Theology of the Old Testament: Testimony, Dispute, Advocacy


Many folks, if not most, start the game thinking that the question of Biblical authority is a zero-sum game, the sort that governs chess and baseball and boxing.  There are two sides, one which maintains the unity and the strength of Biblical authority, and one which picks apart that unity and thus the authority.  I don’t suppose there’s anything mentally defective about folks who hold on to that zero-sum model of things, but it’s not the way I imagine the game any more.  Instead, I see the practice of Biblical interpretation as something more akin to politics: the terms of the game are more complex, and it’s possible to play as if one “side’s” downfall is the only criterion for good or bad results, but better things are possible if other possibilities remain open.

Brueggemann’s signature emphasis, when doing theology, is plurality.  When he answers the question of the central message of the Old Testament, he insists that the real riches lie in the play between a plurality of distinct and sometimes competing messages.  When he writes about the politics of the Old Testament, he’s never zooming in on Daniel’s narratives or the Exodus or the Davidic monarchy but once again insisting that YHWH gave the faithful a range of stories, rather than one story, on purpose, and the most faithful thing to do is to read them as a plurality.  On just about any question, be it creation or kinship relations, national identity or messianic expectation, he listens to the Bible, hears more than one voice, and celebrates rather than laments the fact that our Holy Book is a choir rather than a solo.  (He shares a good deal of common ground with N.T. Wright on that score.)

The plurality that the Bible presents, though, is not a simplistic relativism, where one can simply note the abundance and then move on.  In any given moment in the life of the faithful, the reader bears responsibility to bear the proper witness:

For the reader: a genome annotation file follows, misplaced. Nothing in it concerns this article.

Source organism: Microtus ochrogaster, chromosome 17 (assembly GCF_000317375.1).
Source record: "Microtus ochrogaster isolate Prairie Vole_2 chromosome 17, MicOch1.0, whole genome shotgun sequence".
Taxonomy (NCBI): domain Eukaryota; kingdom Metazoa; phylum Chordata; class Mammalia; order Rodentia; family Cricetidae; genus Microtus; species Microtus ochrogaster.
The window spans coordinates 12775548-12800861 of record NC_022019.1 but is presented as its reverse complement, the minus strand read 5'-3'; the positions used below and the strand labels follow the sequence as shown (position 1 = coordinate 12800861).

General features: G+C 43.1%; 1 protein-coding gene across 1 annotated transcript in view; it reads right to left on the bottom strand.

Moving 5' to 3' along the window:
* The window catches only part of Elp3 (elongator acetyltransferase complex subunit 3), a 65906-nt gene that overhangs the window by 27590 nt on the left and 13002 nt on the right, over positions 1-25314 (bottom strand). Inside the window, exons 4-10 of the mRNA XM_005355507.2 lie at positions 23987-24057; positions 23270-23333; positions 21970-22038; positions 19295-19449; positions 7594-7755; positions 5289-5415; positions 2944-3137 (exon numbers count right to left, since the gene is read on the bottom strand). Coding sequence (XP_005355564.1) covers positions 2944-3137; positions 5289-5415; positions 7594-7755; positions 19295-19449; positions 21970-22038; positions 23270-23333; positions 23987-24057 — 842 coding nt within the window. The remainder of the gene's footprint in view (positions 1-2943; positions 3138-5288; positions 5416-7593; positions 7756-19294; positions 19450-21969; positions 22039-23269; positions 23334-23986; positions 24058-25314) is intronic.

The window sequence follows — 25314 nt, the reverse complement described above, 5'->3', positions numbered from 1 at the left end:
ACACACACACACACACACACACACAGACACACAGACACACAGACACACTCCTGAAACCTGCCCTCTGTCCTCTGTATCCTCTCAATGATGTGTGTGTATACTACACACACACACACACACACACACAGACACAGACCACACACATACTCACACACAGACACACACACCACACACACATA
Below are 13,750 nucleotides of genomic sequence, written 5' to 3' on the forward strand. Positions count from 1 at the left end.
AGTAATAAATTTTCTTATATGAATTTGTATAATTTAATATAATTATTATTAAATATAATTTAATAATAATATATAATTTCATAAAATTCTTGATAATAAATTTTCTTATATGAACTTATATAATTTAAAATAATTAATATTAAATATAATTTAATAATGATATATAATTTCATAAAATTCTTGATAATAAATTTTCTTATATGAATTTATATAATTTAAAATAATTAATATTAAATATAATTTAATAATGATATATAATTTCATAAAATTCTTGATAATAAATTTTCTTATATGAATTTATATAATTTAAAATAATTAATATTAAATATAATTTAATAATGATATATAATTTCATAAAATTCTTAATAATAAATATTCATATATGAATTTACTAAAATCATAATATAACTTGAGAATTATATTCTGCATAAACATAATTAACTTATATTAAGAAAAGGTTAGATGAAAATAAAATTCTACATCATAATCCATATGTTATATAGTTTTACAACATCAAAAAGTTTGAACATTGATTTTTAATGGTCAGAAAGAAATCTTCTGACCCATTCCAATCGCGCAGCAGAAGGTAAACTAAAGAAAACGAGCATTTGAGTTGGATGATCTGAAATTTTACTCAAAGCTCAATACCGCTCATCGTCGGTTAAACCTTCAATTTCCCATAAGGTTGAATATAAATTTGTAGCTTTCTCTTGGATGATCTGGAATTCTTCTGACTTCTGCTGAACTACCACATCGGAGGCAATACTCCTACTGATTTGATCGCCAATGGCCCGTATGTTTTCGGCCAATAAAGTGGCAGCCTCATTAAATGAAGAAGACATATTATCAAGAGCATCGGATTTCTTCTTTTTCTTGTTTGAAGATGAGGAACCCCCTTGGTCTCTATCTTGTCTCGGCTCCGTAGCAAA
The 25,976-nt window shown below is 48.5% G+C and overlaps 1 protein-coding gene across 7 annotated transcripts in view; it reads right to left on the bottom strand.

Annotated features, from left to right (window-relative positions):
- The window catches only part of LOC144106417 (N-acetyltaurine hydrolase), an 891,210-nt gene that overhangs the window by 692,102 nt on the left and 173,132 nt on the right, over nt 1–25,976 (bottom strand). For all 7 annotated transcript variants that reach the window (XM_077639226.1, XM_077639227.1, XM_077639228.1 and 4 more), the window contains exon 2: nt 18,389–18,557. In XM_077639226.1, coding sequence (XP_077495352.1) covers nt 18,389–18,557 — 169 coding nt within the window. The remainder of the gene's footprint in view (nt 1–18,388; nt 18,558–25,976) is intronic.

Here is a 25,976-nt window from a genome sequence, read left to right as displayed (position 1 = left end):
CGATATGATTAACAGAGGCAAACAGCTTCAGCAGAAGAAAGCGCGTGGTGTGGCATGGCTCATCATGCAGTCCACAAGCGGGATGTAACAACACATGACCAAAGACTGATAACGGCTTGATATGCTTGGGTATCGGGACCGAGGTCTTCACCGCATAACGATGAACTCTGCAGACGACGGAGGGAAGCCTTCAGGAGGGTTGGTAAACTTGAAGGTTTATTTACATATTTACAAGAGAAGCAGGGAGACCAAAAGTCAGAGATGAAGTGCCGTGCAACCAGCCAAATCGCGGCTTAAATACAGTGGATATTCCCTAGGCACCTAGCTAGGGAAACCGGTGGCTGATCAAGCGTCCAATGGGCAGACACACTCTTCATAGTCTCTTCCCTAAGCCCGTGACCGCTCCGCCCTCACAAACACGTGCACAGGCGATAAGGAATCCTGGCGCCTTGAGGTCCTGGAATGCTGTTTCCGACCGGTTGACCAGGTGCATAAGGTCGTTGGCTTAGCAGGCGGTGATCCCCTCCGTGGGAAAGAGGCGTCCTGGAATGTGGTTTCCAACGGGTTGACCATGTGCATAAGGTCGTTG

Thus our current, postmodern situation of interpretation cannot easily appeal to any essentialist tradition in an attempt to articulate the faith of Israel.  Rather, the interpreter must be an at-risk participant in a rhetorical process in which being is regularly at stake in and through utterance.  The issues are exceedingly difficult, but we must at least recognize that what has passed for an essentialist or realist position has in fact been the attempt of hegemonic speech that sought to silence all alternative utterance.  In the adjudicating pluralism of the Old Testament, however, any would-be hegemonic speech that claims essentialist privilege is unable to silence other speech, and therefore is unable to establish hegemonic utterances as essence.  We are pressed back to the persuasive process of speech.  It is my judgment that while the Old Testament can make assumptions about and claims for what is real, it is unable and unwilling to do so by way of silencing countervoices. (65)

So the process of persuasion is always ongoing, but the Old Testament is a Holy Book that shows its work, leaving Eliphaz alongside Job, never effacing the false prophecies of Hannaniah against Jeremiah, reciting in horrifying detail the moments when the patriarchs let fear conquer faith, when the kings let appetite devour justice, when the people left the Lord who led them from Egypt and worshiped other images.